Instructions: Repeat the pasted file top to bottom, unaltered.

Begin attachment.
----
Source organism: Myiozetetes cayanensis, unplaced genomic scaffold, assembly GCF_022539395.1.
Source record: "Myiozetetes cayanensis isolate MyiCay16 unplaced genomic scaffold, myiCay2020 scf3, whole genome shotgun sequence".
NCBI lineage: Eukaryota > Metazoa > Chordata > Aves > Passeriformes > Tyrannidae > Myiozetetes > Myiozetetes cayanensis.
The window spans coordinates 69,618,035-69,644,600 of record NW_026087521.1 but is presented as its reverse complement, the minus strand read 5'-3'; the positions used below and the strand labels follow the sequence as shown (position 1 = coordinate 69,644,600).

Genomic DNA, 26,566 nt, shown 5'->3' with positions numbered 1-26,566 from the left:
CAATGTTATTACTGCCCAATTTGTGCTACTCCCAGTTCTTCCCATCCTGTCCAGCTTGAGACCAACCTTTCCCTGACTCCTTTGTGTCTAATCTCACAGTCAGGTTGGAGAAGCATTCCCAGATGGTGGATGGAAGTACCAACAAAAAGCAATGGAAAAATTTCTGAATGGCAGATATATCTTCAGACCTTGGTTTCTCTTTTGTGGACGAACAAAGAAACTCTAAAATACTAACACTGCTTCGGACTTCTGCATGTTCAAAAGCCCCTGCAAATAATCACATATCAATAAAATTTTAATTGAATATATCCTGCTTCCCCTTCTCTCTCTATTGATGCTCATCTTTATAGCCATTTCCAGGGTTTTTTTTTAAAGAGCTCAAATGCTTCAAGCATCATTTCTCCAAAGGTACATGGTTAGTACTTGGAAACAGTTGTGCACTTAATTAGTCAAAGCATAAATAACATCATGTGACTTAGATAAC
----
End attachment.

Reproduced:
Source organism: Myiozetetes cayanensis, unplaced genomic scaffold, assembly GCF_022539395.1.
Source record: "Myiozetetes cayanensis isolate MyiCay16 unplaced genomic scaffold, myiCay2020 scf3, whole genome shotgun sequence".
NCBI lineage: Eukaryota > Metazoa > Chordata > Aves > Passeriformes > Tyrannidae > Myiozetetes > Myiozetetes cayanensis.
The window spans coordinates 69,618,035-69,644,600 of record NW_026087521.1 but is presented as its reverse complement, the minus strand read 5'-3'; the positions used below and the strand labels follow the sequence as shown (position 1 = coordinate 69,644,600).

Genomic DNA, 26,566 nt, shown 5'->3' with positions numbered 1-26,566 from the left:
CAATGTTATTACTGCCCAATTTGTGCTACTCCCAGTTCTTCCCATCCTGTCCAGCTTGAGACCAACCTTTCCCTGACTCCTTTGTGTCTAATCTCACAGTCAGGTTGGAGAAGCATTCCCAGATGGTGGATGGAAGTACCAACAAAAAGCAATGGAAAAATTTCTGAATGGCAGATATATCTTCAGACCTTGGTTTCTCTTTTGTGGACGAACAAAGAAACTCTAAAATACTAACACTGCTTCGGACTTCTGCATGTTCAAAAGCCCCTGCAAATAATCACATATCAATAAAATTTTAATTGAATATATCCTGCTTCCCCTTCTCTCTCTATTGATGCTCATCTTTATAGCCATTTCCAGGGTTTTTTTTTAAAGAGCTCAAATGCTTCAAGCATCATTTCTCCAAAGGTACATGGTTAGTACTTGGAAACAGTTGTGCACTTAATTAGTCAAAGCATAAATAACATCATGTGACTTAGATAAC